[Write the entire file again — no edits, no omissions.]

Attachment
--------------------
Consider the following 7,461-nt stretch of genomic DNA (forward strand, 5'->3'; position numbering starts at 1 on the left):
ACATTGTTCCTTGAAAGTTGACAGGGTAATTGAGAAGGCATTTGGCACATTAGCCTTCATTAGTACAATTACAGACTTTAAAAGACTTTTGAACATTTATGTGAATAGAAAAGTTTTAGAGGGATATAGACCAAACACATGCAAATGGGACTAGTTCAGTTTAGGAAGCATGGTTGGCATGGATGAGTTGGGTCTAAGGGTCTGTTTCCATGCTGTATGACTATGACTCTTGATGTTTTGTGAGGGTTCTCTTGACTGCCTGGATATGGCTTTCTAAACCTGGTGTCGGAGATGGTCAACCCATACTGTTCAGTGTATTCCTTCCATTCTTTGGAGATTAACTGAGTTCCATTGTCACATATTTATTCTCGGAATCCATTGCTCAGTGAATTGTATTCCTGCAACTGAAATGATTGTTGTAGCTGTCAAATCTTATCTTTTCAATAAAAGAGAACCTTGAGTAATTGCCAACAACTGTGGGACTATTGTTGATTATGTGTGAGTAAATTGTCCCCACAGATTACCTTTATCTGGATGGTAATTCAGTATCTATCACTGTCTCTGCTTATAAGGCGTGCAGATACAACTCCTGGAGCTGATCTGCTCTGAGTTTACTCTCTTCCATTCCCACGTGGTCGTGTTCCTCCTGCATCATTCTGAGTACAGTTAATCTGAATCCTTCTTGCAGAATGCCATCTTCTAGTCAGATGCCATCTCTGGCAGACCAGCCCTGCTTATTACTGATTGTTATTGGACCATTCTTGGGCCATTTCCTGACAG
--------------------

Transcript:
Consider the following 7,461-nt stretch of genomic DNA (forward strand, 5'->3'; position numbering starts at 1 on the left):
ACATTGTTCCTTGAAAGTTGACAGGGTAATTGAGAAGGCATTTGGCACATTAGCCTTCATTAGTACAATTACAGACTTTAAAAGACTTTTGAACATTTATGTGAATAGAAAAGTTTTAGAGGGATATAGACCAAACACATGCAAATGGGACTAGTTCAGTTTAGGAAGCATGGTTGGCATGGATGAGTTGGGTCTAAGGGTCTGTTTCCATGCTGTATGACTATGACTCTTGATGTTTTGTGAGGGTTCTCTTGACTGCCTGGATATGGCTTTCTAAACCTGGTGTCGGAGATGGTCAACCCATACTGTTCAGTGTATTCCTTCCATTCTTTGGAGATTAACTGAGTTCCATTGTCACATATTTATTCTCGGAATCCATTGCTCAGTGAATTGTATTCCTGCAACTGAAATGATTGTTGTAGCTGTCAAATCTTATCTTTTCAATAAAAGAGAACCTTGAGTAATTGCCAACAACTGTGGGACTATTGTTGATTATGTGTGAGTAAATTGTCCCCACAGATTACCTTTATCTGGATGGTAATTCAGTATCTATCACTGTCTCTGCTTATAAGGCGTGCAGATACAACTCCTGGAGCTGATCTGCTCTGAGTTTACTCTCTTCCATTCCCACGTGGTCGTGTTCCTCCTGCATCATTCTGAGTACAGTTAATCTGAATCCTTCTTGCAGAATGCCATCTTCTAGTCAGATGCCATCTCTGGCAGACCAGCCCTGCTTATTACTGATTGTTATTGGACCATTCTTGGGCCATTTCCTGACAG